Latest posts by Taylor Vortherms (see all) Bio EHS names new boys’ soccer coach – July 13, 2016 Latest Posts Part 1: Invisible, incapacitating concussions are sidelining high school athletes – July 19, 2016 Part 2: When the injury is inside your head, some “don’t get it” – July 26, 2016 Legendary broadcaster George Hale remains involved in the radio and television industry. PHOTO BY RICK MCHALE Taylor VorthermsSports Editor at The Ellsworth AmericanTaylor Vortherms covers sports in Hancock County. The St. Louis, Missouri native recently graduated from the Missouri School of Journalism and joined The Ellsworth American in 2013. BANGOR — Legendary sportscaster George Hale knew at age 6 what he wanted to be when he grew up.When Hale was a child, his parents would spot him in their front yard, describing the passing cars into a sawed off broomstick. Two decades later, Hale was using a real microphone to broadcast play-by-play action of the University of Maine football games.“Apparently, I was destined to do this,” Hale says.This is placeholder textThis is placeholder textHale has done live commentary on more than 3,000 college and high school sporting events for WABI-Bangor. On Thursday night in Boston, the New England chapter of the National Academy of Television Arts & Sciences — the same academy that distributes Emmys — will recognize Hale with the Gold Circle Award, honoring iconic television professionals in the industry for more than 50 years.Dan Cashman, “The Nite Show” host on WABI-Channel 5, nominated the 83-year-old veteran broadcaster for the award.“He’s a pillar of the broadcast community in Maine,” Cashman says of Hale. “There is no one else here with that kind of track record.”Hale has been on the air for 62 years, and he has no plans of retiring.On a Friday morning, after finishing a show for his George Hale/Ric Tyler weekday talk radio program on WVOM, Hale sips on a cup of iced tea inside Hero’s Sports Grill. A patron of the restaurant, his Maine Sports Hall of Fame trophy sparkles on display behind the bar.When asked how many halls of fame he has been inducted into, Hale shrugs.“I don’t know. Five or six,” he says. “If you live long enough, they give you something.”Hale grew up around sports. The Cleveland native moved to New York City in fourth grade after his father, a marine engineer, got a job working on ships in Staten Island. The pair regularly attended Major League ball games to see the Dodgers, Yankees and Giants.“Sports have always been a huge part of my life,” Hale says. “If I didn’t have sports, I’d be in jail.”Hale always wanted to be a football player — a long shot for a 117-pound boy in a high school of some 2,500 students. He recalls the day his football coach escorted him down the hall to the cross-country coach’s classroom.“‘You’re going to get killed out there,’” the football coach told Hale, who ultimately decided that with his lanky frame, he was better suited to be a runner.After graduation, Hale enlisted in the Navy. He served as a medic at Corpus Christi Naval Air Station in Texas in the early 1950s, treating Marines wounded in the Korean War.To boost morale, Hale collaborated with an electrician and built a radio station to broadcast music, interviews and the daily menu throughout the hospital.“Available for lunch today is… Crap,” Hale would joke on air before dedicating a song to a patient or staff member. “To the blonde nurse in Ward 7 who all the guys are in love with — this song is for you.”“They loved it,” Hale says, grinning. “That’s when I knew I wanted to be a radio announcer.”Hale returned to New York and began attending the School of Radio Technique with instructors who worked at NBC.In addition to school and his student-training at Radio City, Hale kept busy with different side jobs. He worked at a grocery store, a publishing house, the Paramount Theatre as an usher and, on Saturday mornings, the zoo, cleaning monkey cages.Hale’s connections with NBC eventually added some glamour to his life, introducing him to the big shots of that radio era such as Bert Parks and Mike Wallace. Hale says he once bowled with the drummer, Buddy Rich, and even went on a couple dates with some of The Rockettes.“I had hair then,” Hale says. “I was living the Broadway life, and I was going to be a big star in New York.”Hale observed in the 1950s that stardom involved appearing on television — still one of technology’s latest innovations. He expressed interest in becoming a TV broadcaster to NBC’s chief announcer, who told Hale he would need some experience if he ever wanted to break into that scene.Desperate for a shot, Hale learned of a new TV station in a city he’d never heard of before — Bangor, Maine.“They told me it was pretty far north,” Hale says, to which he responded with the question: “Hudson Bay-north?”Not quite Canada-bound, Hale drove his old Chevy some 500 miles to interview for a position at Maine’s first television station — WABI-TV — in 1953. He was hired as a staff announcer for WABI radio with the promise he would eventually get on screen.“I was fascinated with Bangor,” Hale says of his transition from the Big Apple. “I thought there were bears behind every tree.”Hale balanced his radio duties with occasional television work, which consisted exclusively of live commercial breaks for the first year. At the time, everything on TV was shot live in black and white with scripts written on cue cards.Hale chuckles while recalling his first on-air assignment — a commercial for Viner’s Music Company — in which he unknowingly held an album cover upside-down.“In the old days, what you put on the air was what you put on the air,” Hale says. “There was no taking it back.”Hale’s chance at redemption came when he was selected for the Harvard beer commercials. He would pour himself a glass of the beer and hold it up, as if he were about to take a drink. Hale says this lasted about a week until the Women’s Christian Temperance Union arrived at WABI with picket signs, threatening to boycott the station over “that young boy on television selling beer.”George Hale began working for WABI-Bangor in 1953. PHOTO COURTESY OF RICK MCHALE“I was 21, but I looked 16,” Hale says.He mimics his boss’s reaction to the controversy: “‘Good God, can’t you grow a beard?’” he asked Hale before reassigning him to commercials selling public finance loans.Hale planned to stay in Maine for two years and then return to the city. That changed in 1957 when he convinced WABI to start broadcasting University of Maine football games.“All of the sudden, with no great planning or effort, I became ‘the sports guy,’” Hale says.Hale’s roots in Maine deepened when he married a Brewer native and started raising children. He was absorbed in his work, arriving at the station at 5 a.m. and staying until 11 p.m., despite his boss’s pleas for him to leave.Eventually, Hale was traveling regularly across the country to broadcast play-by-play commentary of UMaine football, basketball and baseball games on the radio and television. Sometimes, he traveled by plane. Other times, he caught a ride on the team bus.“The most exciting thing was having the kids invite me out to pizza,” Hale says. “It was the little things that were special.”Most notably, Hale covered seven College World Series in Omaha, Neb., and the 1965 Tangerine Bowl in Orlando — UMaine’s only invitation to a national bowl.In October, UMaine celebrated the 50th anniversary of that Black Bears football team by hosting a reunion for those players. Hale was invited as a surprise guest speaker.“They were all excited I was still alive,” Hale says. “We all remembered each other.”Hale says he called out a few familiar faces during his speech: “Ronnie,” he said, “the campus police are still looking for you.”Hale smiles. “The room just erupted,” he says.Hale also mentored aspiring sports announcers who graduated from UMaine and have since climbed into national prominence, including Bill Patrick of ESPN and the USA Network, Gary Thorne — ESPN’s lead NHL play-by-play announcer — and Steve Martin — the voice of the NBA’s Charlotte Hornets.“George had opportunities to jump into higher markets,” Cashman says. “His loyalty to WABI and Bangor is unparalleled.”Hale still appears on WABI-Channel 5 every Friday night to discuss sports at the professional, college and high school levels.While Hale has become synonymous with Maine sports, he resents the label “sportscaster.” He also worked as a disc jockey and a political reporter, interviewing politicians such as Margaret Chase Smith and Sen. Joseph McCarthy as well as musicians such as Little Richard.“I’m a broadcaster,” Hale says. “I did it all. Back then, you had to.”Cashman, 37, says that, like countless others, he grew up listening to Hale.“People who are twice my age can also say they’ve grown up with George,” Cashman says. “It’s a comforting feeling to turn on the TV and still see him there.”While Hale never became a football player or a star in New York City, he has achieved celebrity status across Maine. He says strangers still stop him on the street, wanting to discuss politics or a high school tournament from decades ago.“You don’t realize how much you touch people,” Hale says. “I still like when people come up and say hello.”Hale is the only Maine media representative who has won the Eastern College Athletic Conference Media Award, and he is the only non-graduate of the University of Maine to receive the Black Bear Award. He has been named Maine’s Sportscaster of the Year multiple times and is in numerous halls of fame, including the Maine Broadcasting Hall of Fame and the New England Basketball Hall of Fame.But fame has not gone to Hale’s head.“I’m really not very talented, I’m just focused,” Hale says. “The only difference between you and me is that I have a microphone.”Hale walks out of the restaurant, appearing unfazed by the stares he attracts. When the door closes behind him, several diners lean in over their tables and whisper:“Was that George Hale?”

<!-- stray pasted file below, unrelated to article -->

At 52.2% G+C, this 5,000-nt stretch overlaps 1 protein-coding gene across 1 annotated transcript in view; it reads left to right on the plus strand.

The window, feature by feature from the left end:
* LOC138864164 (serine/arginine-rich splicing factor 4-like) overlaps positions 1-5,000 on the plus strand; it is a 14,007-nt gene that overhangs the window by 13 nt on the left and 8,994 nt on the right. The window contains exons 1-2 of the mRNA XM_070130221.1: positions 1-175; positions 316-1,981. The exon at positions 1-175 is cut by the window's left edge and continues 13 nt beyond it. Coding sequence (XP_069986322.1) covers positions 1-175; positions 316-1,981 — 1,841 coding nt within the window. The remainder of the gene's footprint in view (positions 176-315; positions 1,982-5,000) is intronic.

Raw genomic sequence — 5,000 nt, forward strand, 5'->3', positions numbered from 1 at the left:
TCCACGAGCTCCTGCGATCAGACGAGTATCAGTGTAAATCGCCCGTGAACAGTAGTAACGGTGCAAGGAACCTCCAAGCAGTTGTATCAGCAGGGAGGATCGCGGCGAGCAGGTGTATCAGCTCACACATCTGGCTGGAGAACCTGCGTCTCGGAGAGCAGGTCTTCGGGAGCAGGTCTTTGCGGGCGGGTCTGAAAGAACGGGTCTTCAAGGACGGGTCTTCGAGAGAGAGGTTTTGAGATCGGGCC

April 5, 2020 Bryant and fellow NBA greats Tim Duncan and Kevin Garnett headline a nine-person group announced Saturday of this year’s class of enshrinees into the Naismith Memorial Basketball Hall of Fame. They got into the Hall in their first year of eligibility, as did WNBA great Tamika Catchings.Two-time NBA champion coach Rudy Tomjanovich (tahm-JAHN’-oh-vich), longtime Baylor women’s coach Kim Mulkey, 1,000-game winner Barbara Stevens of Bentley and three-time Final Four coach Eddie Sutton were also selected.All eight finalists who were announced in February were chosen to get in by the panel of 24 voters.Former FIBA Secretary General Patrick Baumann is also headed to the Hall. He was selected as a direct-elect by the international committee.INDYCAR-VIRTUAL RACING Update on the latest sports — The Spanish league and players are still far apart on the size of the salary cuts. The league is trying to reduce the financial impact caused by the outbreak, but players say the organization wants them to carry nearly half the total losses. The league and the players’ association have been in talks to try to find ways to mitigate losses that could reach about $1.08 billion if the season cannot be restarted because of the pandemic. Players have said they are willing to reduce their salaries, but not as much as the league or the clubs want.— English Premier League soccer players have rejected a move by clubs to cut their wages by 30% during the coronavirus pandemic. The stance from the union followed talks involving clubs and the leagues. Liverpool and fellow 2019 Champions League finalist Tottenham have announced that some non-playing staff will be furloughed since the competition has been indefinitely suspended.BASKETBALL HALL OF FAMEKobe, Duncan, Garnett headline Basketball Hall of Fame classUNDATED (AP) — Kobe Bryant’s resume has yet another entry to prove his greatness. He’s now officially a Hall of Famer. The White House says the commissioners thanked the president for his “national leadership and for his interest in the sports industry.” He called on them to continue efforts to support their fellow Americans during the current challenge. A wide range of sports league officials participated in the call, including NFL commissioner Roger Goodell and NBA commissioner Adam Silver.None of the leagues released public comment about the call.A person with direct knowledge of what was discussed on the call said Trump believes the NFL season will start on time on Sept. 10 with fans in seats.In other news related to the coronavirus pandemic:— The president is reassuring Little League baseball players that they should be playing the game again soon. Little League president and CEO Stephen Keener reassured that the players would be back soon. Little League has suspended activities until mid-May, when the situation will be assessed, according to its website. OBIT-HONDURAS-CALLEJASEx-Honduran leader caught in FIFA scandal dies in U.S.MEXICO CITY (AP) — A former president of Honduras convicted in the FIFA soccer bribery scandal has died in the United States. Rafael Callejas governed Honduras from 1990 to 1994, but he was better known for soliciting hundreds of thousands of dollars in bribes in the wide-ranging FIFA soccer scandal over lucrative broadcast rights. The 76-year-old Callejas pleaded guilty in 2016 and was reportedly being held at a prison in Atlanta when he died Saturday.He pleaded guilty to racketeering conspiracy and wire fraud conspiracy in a New York federal court. He said he distributed a significant portion of his bribes to delegates of the Honduran soccer federation so he could remain its president, a position he held from 2002 to last August.,Tampa Bay Lightning advance to face Dallas Stars in Stanley Cup finals, beating New York Islanders 2-1 in OT in Game 6 Share This StoryFacebookTwitteremailPrintLinkedinRedditVIRUS OUTBREAK-SPORTSPresident lauds sports leagues, players in handling of coronavirusUNDATED (AP) — The White House says the president spoke with commissioners of the country’s sports leagues in a conference call Saturday and told them he recognizes “the good work being done by many teams and players” to care for their communities and fans dealing with the new coronavirus. McLaughlin wins virtual IndyCar event racing from AustraliaUNDATED (AP) — Australian V8 SuperCars champion Scott McLaughlin has won IndyCar’s second virtual race.McLaughlin and NASCAR’s seven-time champion Jimmie Johnson were invited guests by IndyCar to participate in the iRacing Series meant to entertain fans during the stoppage due to the coronavirus. He beat Team Penske teammate and fellow Aussie Will Power in Saturday’s race from virtual Barber Motorsports Park in Alabama.McLaughlin was scheduled to make his IndyCar debut for Team Penske on the road course at Indianapolis Motor Speedway in May before the race was postponed because of the coronavirus outbreak.NHL-RANGERS-RACIST HACKER Hacker posts racial slur on fan chat with black NHL playerNEW YORK (AP) — A hacker posted a racial slur hundreds of times in an online fan video chat Friday with a black New York Rangers prospect.The NHL team scrambled to disable the hacker on the Zoom chat with K’Andre Miller, the 20-year-old former Wisconsin defenseman drafted No. 22 overall in 2018. The hacker repeatedly posted the one-word slur in all capital letters on the Rangers’ “Future Fridays” series on Twitter.The Rangers said in a statement that “a vile individual hijacked the chat to post racial slurs, which we disabled as soon as possible.” The team said it is investigating the matter.The NHL also released a statement condemning the hack, saying “No one deserves to be subjected to such ugly treatment and it will not be tolerated in our league.” Associated Press